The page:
Knowledge of how coronavirus spreads; knowledge of coronavirus resources like official hotlines; calls to coronavirus hotlines; practice of protective measures.
Primary Outcomes (explanation)
Secondary Outcomes (end points)
Mobility as measured by mobile phone records; volume of calls and SMS as measured by mobile phone records.
Secondary Outcomes (explanation)
We begin with a sample 6,815 households in 264 unions of Bangladesh that was part of a prior study. Treatment is assigned at the union level:
- 50 unions assigned to the headmaster treatment. We attempted to reach all primary and secondary school headmasters in these unions in order to deliver the informational script.
- 50 unions assigned to the religious leader treatment. We attempted to reach all Imams in these unions in order to deliver the informational script.
- 55 unions assigned to the peer-to-peer. Three individuals were randomly selected from the sample of households in these unions to be "treated seeds." Treated seeds received the informational script. Each of the three randomized elements of this script (see above) was randomized independently. Seeds were also asked to share contact information for up to 5 individuals in their social network.
- 109 unions assigned to pure control. Similar to the peer-to-peer unions, three individuals were randomly selected to be "control seeds." Control seeds differ from treatment seeds in that control seeds do not receive the information script. However, we elicit social networks from the control seeds in an identical fashion to the treatment seeds.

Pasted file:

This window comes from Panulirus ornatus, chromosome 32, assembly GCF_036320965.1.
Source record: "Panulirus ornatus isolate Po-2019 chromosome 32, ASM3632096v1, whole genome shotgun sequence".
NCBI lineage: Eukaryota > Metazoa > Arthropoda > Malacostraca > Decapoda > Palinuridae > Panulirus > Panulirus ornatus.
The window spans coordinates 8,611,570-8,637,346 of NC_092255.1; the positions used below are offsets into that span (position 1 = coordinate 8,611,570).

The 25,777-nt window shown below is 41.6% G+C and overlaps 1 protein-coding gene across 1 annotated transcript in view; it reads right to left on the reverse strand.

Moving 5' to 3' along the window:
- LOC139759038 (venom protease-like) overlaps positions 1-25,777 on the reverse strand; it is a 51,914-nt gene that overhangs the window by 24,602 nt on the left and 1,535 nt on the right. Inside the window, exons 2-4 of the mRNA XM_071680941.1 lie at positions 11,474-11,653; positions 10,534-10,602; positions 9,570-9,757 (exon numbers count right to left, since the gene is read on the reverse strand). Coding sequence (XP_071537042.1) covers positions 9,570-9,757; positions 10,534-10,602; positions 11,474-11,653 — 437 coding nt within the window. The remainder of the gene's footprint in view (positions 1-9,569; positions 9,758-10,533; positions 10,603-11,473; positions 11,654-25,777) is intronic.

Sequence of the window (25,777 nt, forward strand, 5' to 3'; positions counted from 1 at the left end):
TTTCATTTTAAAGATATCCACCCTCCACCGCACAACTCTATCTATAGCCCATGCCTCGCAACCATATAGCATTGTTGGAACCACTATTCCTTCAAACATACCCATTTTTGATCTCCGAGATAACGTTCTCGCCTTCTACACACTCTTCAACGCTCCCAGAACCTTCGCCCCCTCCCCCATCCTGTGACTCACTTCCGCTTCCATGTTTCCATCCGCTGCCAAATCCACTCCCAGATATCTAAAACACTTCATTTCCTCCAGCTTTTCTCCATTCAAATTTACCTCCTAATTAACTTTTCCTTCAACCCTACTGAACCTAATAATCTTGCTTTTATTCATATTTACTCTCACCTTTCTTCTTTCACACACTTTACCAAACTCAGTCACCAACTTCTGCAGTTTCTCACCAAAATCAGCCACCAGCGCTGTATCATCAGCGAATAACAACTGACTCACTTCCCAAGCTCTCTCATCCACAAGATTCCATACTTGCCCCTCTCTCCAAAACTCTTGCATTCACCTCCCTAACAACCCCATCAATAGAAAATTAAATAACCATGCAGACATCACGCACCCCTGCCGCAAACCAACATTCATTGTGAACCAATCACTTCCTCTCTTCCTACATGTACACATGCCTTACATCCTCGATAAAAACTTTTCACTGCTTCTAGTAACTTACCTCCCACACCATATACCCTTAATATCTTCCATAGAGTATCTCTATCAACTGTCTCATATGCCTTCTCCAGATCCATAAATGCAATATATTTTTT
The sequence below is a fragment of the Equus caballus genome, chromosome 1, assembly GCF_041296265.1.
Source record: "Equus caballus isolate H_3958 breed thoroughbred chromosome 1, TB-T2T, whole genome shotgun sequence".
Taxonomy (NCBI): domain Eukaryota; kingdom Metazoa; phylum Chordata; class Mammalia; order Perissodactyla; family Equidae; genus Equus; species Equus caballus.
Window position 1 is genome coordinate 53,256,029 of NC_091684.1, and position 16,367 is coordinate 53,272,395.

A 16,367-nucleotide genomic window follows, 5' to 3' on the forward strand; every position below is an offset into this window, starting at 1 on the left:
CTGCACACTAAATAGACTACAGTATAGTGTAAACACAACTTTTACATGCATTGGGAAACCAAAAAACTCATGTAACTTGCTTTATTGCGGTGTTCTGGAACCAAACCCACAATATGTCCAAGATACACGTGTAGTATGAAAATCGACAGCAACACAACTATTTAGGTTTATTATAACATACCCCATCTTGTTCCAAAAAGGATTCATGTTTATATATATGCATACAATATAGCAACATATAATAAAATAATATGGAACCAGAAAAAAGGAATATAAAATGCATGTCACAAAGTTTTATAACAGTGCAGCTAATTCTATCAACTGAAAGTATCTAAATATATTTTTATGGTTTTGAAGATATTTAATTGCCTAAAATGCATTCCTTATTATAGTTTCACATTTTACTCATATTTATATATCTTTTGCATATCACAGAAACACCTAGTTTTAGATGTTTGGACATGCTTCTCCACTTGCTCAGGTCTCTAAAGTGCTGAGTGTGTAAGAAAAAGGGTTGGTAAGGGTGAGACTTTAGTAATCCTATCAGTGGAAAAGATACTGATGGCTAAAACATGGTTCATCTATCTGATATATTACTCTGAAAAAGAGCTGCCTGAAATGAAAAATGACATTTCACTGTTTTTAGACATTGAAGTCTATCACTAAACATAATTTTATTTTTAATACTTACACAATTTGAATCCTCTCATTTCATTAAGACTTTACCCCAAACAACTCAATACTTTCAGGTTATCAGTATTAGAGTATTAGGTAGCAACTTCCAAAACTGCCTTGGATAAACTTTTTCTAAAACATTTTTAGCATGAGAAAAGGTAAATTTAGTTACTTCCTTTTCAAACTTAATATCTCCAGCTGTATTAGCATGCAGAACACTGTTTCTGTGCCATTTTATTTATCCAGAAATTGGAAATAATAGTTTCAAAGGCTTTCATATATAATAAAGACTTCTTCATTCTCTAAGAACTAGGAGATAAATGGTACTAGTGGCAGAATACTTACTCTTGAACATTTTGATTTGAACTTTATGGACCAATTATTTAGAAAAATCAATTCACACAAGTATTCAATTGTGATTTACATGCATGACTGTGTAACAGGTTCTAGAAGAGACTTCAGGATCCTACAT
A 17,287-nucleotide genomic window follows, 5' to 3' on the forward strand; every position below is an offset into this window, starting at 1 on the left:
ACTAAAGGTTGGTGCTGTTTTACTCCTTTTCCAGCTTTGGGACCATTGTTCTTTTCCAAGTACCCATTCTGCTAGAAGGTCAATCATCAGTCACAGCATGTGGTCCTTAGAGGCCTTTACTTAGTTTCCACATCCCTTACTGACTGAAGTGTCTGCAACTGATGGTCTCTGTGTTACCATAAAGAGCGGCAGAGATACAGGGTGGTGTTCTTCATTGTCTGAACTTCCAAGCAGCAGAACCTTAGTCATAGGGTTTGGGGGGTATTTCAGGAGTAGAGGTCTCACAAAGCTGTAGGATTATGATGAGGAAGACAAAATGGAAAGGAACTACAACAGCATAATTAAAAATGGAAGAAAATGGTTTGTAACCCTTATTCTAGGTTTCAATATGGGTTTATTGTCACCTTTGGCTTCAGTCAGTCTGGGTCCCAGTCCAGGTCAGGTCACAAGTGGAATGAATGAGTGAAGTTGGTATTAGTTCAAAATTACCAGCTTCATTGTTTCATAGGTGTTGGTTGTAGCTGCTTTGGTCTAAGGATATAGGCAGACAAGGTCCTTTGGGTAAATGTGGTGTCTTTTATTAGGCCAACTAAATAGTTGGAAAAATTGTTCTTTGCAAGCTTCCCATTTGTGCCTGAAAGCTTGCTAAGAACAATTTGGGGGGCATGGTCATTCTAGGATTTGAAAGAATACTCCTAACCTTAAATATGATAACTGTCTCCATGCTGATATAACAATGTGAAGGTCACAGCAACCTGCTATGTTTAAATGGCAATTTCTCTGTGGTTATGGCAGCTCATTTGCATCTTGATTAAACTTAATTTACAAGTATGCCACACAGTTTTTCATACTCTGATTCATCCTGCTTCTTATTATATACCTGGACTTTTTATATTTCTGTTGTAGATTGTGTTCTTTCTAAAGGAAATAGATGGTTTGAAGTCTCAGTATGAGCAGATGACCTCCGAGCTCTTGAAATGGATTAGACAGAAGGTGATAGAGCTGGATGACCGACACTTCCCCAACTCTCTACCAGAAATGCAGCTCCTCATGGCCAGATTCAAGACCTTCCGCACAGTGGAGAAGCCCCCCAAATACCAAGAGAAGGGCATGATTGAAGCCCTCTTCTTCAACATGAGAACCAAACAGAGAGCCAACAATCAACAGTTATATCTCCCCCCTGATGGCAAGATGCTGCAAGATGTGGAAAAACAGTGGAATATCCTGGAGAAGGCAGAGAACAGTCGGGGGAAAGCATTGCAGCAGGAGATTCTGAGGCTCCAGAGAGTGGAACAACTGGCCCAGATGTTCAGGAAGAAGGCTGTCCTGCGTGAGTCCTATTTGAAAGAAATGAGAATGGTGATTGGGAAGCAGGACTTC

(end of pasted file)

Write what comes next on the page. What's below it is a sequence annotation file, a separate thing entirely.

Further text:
Assignment of unions is stratified by division and random assignment in the previous study. Embedded within the main experiment, there are two sub experiments. First, as mentioned above, we randomly vary features of the peer-to-peer script: a) short vs. long list of protective measures, b) the presence or absence of a statement emphasizing the efficacy of protective measures, and c) the presence or absence unconditional monetary incentive labeled to encourage respondents to share information in their communities. Each feature is randomized independently at the individual level. For each feature, the two options are assigned with 50 percent probability.